Readable and revealing, and the vividly re-created scenes cry out for film treatment.

THE DEEDS OF MY FATHERS

HOW MY GRANDFATHER AND FATHER BUILT NEW YORK AND CREATED THE TABLOID WORLD OF TODAY

Inside story of the controversial Italian-American family that gave us the Italian-language daily Il Progresso and the National Enquirer.

In writing this admiring account of his grandfather Generoso (1891–1950) and father Gene (1927–1988)—“two titans” who “changed America”—Pope relied on more than 500 interviews as well as extensive research done for several unpublished books on the family and its enterprises, including two projects commissioned and later aborted by his father. The result is a richly detailed tale of businessmen, mobsters and politicians that reads like a soap opera written by Mario Puzo. Beginning with Generoso’s arrival in New York in 1906, at age 15, with little money, the author tells a multigenerational story in which the immigrant started out as a laborer in Long Island’s sand pits, pursued his belief that “America is a place of dreams coming true” and created a hugely successful building-supply company during New York’s 1920s skyscraper boom. He received help from shady characters and shrewd operators, including mobster-friend Frank Costello and attorney Roy Cohn, who provided strong-arm and deal-making expertise in return for favors. The author writes that Gene later distanced the family from mobsters while making the Enquirer a national tabloid and ushering in the era of celebrity journalism. Patriarch Generoso emerges as a savvy opportunist who obtained dirt on his opponents to get his way. His favoring of like-minded Gene over two older sons created long-lived animosities within the family. Gene’s mother even told him, “You are the abortion I should have had.” Throughout the book, Pope provides engrossing stories about Il Progresso’s influence in New York and national elections, the long battle to win a place for the sensational Enquirer at supermarket checkouts and Gene’s tyrannical insistence on concocting gripping articles for the tabloid’s millions of readers. Also included are portraits of Mussolini, Frank Sinatra, A.J. Liebling, Carlo Tresca, Joe Bonanno and Joe Profaci.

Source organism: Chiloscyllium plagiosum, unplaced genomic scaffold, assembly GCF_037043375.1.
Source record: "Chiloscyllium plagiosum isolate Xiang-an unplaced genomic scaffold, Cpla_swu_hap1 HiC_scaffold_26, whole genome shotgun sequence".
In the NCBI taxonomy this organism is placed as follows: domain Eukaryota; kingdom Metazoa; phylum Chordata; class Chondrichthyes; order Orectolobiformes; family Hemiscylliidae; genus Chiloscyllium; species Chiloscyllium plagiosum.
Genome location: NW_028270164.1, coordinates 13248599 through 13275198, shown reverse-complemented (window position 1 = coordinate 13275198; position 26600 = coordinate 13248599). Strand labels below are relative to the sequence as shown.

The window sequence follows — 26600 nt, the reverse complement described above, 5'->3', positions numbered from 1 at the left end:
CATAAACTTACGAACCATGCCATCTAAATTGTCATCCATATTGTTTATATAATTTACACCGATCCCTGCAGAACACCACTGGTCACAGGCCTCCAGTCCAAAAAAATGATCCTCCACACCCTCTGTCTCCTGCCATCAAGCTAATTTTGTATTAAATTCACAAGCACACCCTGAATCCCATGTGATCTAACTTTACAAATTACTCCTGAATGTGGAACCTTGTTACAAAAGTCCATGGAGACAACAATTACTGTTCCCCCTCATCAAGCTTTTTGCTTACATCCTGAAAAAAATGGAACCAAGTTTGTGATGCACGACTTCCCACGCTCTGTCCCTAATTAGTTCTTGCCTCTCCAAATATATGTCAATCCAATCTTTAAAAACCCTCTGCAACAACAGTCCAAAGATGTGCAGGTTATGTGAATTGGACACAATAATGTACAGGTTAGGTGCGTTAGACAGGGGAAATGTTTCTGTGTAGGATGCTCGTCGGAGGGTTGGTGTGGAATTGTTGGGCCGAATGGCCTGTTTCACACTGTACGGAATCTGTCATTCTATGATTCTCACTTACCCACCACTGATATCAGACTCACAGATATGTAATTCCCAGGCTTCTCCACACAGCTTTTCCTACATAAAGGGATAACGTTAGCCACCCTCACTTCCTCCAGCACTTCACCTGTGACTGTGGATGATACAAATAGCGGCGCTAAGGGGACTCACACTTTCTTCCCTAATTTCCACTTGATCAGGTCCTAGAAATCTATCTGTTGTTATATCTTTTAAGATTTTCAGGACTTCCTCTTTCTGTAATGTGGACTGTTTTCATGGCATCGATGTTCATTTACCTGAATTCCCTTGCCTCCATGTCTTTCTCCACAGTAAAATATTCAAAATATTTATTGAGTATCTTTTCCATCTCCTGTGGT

Readable and revealing, and the vividly re-created scenes cry out for film treatment.

Pub Date: Oct. 11, 2010

ISBN: 978-1-4422-0486-7

Page Count: 416

Publisher: Philip Turner Books/Rowman & Littlefield

Review Posted Online: May 24, 2010